The onset of TV white-space broadband technology could bring high speed internet to the parts of the rural United States without broadband internet access. El Dorado County, California, also known as Gold Country, is partnering with internet providers in the region to bring the first commercial application of white-space technology to bring the area something more than dial-up.
More from cNet:
“Over 59,000 residents in our rural service area have had little or no quality Internet access,” Cal.net CTO Ken Garnett, who began investigating white space technology several years ago, said in a statement. “When I discovered Carlson, their White-Space network equipment was a quantum leap ahead of all other contenders. This new product allows us to serve a large contingent of these people.”
White spaces are essentially unlicensed sections of the spectrum. What companies are now able to do is keep track of in-use TV broadcast frequencies so that wireless broadband devices can take advantage of that unlicensed space. TV frequencies have powerful signals that are able to travel over mountainous and forested terrain.
The FCC unanimously agreed in November 2008 to open up this spectrum for unlicensed use. Experts say there could be between 300MHz to 400MHz of unused spectrum across the U.S. In 2010, the FCC approved new rules for using unlicensed white space, which included using databases to check for clear frequencies and ensure that devices do not interfere with existing broadcast TV license holders.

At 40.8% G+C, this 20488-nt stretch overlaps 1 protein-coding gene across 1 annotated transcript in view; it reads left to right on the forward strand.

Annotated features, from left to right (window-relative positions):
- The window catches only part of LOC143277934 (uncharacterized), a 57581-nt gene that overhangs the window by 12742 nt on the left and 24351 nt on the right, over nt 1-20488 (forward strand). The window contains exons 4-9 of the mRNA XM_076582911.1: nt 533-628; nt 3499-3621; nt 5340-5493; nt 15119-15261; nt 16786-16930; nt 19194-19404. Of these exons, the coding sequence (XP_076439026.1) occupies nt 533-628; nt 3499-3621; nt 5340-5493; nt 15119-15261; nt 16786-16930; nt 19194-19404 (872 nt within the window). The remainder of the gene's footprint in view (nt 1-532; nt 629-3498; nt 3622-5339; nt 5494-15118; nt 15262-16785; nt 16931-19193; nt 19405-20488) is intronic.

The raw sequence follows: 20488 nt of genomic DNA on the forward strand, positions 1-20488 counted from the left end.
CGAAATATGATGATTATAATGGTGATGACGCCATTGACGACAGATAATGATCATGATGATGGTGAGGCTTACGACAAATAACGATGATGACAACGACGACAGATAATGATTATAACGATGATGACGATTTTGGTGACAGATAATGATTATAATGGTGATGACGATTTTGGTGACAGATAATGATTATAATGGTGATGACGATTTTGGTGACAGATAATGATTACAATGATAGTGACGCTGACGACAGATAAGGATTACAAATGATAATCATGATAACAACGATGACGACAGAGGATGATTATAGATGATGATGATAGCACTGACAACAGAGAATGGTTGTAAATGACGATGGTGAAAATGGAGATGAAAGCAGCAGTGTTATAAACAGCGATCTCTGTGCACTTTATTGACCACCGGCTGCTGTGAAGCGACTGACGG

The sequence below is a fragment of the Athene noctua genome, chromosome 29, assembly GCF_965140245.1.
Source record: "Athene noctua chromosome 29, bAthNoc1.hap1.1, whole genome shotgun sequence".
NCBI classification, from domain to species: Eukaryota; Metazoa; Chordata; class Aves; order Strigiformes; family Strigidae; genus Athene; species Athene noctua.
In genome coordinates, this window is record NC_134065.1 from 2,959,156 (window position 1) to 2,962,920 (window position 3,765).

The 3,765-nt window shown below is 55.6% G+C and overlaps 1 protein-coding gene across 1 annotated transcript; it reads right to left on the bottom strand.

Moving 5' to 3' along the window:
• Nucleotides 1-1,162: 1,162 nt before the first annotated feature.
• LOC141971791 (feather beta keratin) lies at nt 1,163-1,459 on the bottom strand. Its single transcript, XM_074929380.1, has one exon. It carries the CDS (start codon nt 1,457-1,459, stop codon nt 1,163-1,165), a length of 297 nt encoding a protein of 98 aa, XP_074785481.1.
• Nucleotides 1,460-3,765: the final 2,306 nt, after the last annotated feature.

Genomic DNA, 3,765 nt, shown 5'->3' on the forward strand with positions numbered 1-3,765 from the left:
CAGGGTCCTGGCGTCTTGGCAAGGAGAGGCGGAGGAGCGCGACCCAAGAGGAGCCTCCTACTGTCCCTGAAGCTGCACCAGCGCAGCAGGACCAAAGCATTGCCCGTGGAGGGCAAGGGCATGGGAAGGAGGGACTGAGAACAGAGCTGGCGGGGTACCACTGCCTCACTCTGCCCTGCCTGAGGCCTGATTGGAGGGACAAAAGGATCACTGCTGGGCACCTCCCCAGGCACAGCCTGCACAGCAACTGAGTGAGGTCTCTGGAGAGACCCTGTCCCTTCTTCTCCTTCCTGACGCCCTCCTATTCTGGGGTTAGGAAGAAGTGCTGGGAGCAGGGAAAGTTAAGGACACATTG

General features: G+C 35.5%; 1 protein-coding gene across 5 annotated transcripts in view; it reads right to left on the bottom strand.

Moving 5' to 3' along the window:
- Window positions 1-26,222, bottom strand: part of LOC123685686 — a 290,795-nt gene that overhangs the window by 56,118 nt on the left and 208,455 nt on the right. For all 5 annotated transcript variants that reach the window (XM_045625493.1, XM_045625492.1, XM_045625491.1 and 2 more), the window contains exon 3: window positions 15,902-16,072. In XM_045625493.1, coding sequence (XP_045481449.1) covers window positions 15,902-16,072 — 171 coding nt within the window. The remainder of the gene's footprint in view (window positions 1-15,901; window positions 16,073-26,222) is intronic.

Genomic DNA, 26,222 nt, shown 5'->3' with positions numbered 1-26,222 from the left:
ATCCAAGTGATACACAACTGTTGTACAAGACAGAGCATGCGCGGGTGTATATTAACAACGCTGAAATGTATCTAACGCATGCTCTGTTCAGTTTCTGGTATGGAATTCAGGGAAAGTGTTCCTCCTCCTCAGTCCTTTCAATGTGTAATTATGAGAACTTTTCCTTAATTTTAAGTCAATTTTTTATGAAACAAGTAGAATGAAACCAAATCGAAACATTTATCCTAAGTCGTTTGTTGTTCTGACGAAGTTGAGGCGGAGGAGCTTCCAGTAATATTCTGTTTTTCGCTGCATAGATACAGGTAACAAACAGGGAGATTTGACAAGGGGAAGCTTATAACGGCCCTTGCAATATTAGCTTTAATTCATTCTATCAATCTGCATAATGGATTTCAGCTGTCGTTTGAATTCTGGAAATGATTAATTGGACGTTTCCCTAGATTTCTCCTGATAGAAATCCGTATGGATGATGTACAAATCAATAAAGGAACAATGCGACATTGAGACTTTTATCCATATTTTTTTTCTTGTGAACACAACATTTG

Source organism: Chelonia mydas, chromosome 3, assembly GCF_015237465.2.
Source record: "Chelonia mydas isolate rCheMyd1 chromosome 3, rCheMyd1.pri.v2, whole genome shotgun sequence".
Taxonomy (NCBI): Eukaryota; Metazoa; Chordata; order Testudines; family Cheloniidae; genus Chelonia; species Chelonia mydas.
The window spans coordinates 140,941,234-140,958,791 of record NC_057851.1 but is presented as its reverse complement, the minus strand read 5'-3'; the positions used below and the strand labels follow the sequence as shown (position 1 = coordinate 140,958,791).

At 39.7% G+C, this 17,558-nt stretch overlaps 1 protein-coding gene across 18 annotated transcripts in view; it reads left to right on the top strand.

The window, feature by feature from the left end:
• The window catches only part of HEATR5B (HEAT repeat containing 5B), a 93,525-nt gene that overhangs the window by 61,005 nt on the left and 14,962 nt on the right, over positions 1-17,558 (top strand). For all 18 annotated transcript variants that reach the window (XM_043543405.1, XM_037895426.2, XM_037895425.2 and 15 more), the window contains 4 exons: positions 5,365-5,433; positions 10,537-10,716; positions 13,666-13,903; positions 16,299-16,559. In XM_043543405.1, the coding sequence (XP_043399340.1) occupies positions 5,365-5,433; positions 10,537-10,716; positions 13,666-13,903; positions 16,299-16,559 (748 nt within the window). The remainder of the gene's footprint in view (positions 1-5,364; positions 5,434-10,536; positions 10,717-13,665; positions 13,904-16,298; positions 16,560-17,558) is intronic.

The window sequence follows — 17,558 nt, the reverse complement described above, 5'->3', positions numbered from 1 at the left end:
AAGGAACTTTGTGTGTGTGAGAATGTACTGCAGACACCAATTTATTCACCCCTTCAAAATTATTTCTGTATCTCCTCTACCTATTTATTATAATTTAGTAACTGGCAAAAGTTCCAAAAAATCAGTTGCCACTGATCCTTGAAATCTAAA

Several companies are working on building databases to make use of white space. Google began testing a new database in March. Spectrum Bridge and Telcordia have already completed their trials, and there are another 10 companies, including Microsoft, which are working on similar databases. Google also launched a trial program last month to use white space for providing wireless broadband in South African schools.
In Gold Country, the monthly service will cost users $54.95 per month with speeds of around 2 to 4 Mbps, according to Engadget, which first reported this story. Currently the service is only available in the vicinity of Swansboro, but Cal.net plans to extend its reach across the county in coming months.
If this technology is successful in Gold Country, further opening up of the broadband space could definitely benefit other rural areas in the United States. Stay tuned at the TV, Internet and Phone Blog as this story develops.